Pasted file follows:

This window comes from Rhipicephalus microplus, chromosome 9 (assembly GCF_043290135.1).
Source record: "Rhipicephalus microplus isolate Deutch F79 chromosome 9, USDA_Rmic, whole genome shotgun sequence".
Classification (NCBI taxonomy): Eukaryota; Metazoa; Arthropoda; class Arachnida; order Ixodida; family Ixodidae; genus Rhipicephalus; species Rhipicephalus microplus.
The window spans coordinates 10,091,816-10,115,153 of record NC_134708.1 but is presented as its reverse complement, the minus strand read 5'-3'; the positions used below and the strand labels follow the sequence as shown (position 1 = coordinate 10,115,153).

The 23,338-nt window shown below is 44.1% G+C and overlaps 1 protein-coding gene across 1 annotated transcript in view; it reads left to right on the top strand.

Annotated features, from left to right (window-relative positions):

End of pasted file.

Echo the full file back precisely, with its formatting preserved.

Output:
This window comes from Rhipicephalus microplus, chromosome 9 (assembly GCF_043290135.1).
Source record: "Rhipicephalus microplus isolate Deutch F79 chromosome 9, USDA_Rmic, whole genome shotgun sequence".
Classification (NCBI taxonomy): Eukaryota; Metazoa; Arthropoda; class Arachnida; order Ixodida; family Ixodidae; genus Rhipicephalus; species Rhipicephalus microplus.
The window spans coordinates 10,091,816-10,115,153 of record NC_134708.1 but is presented as its reverse complement, the minus strand read 5'-3'; the positions used below and the strand labels follow the sequence as shown (position 1 = coordinate 10,115,153).

The 23,338-nt window shown below is 44.1% G+C and overlaps 1 protein-coding gene across 1 annotated transcript in view; it reads left to right on the top strand.

Annotated features, from left to right (window-relative positions):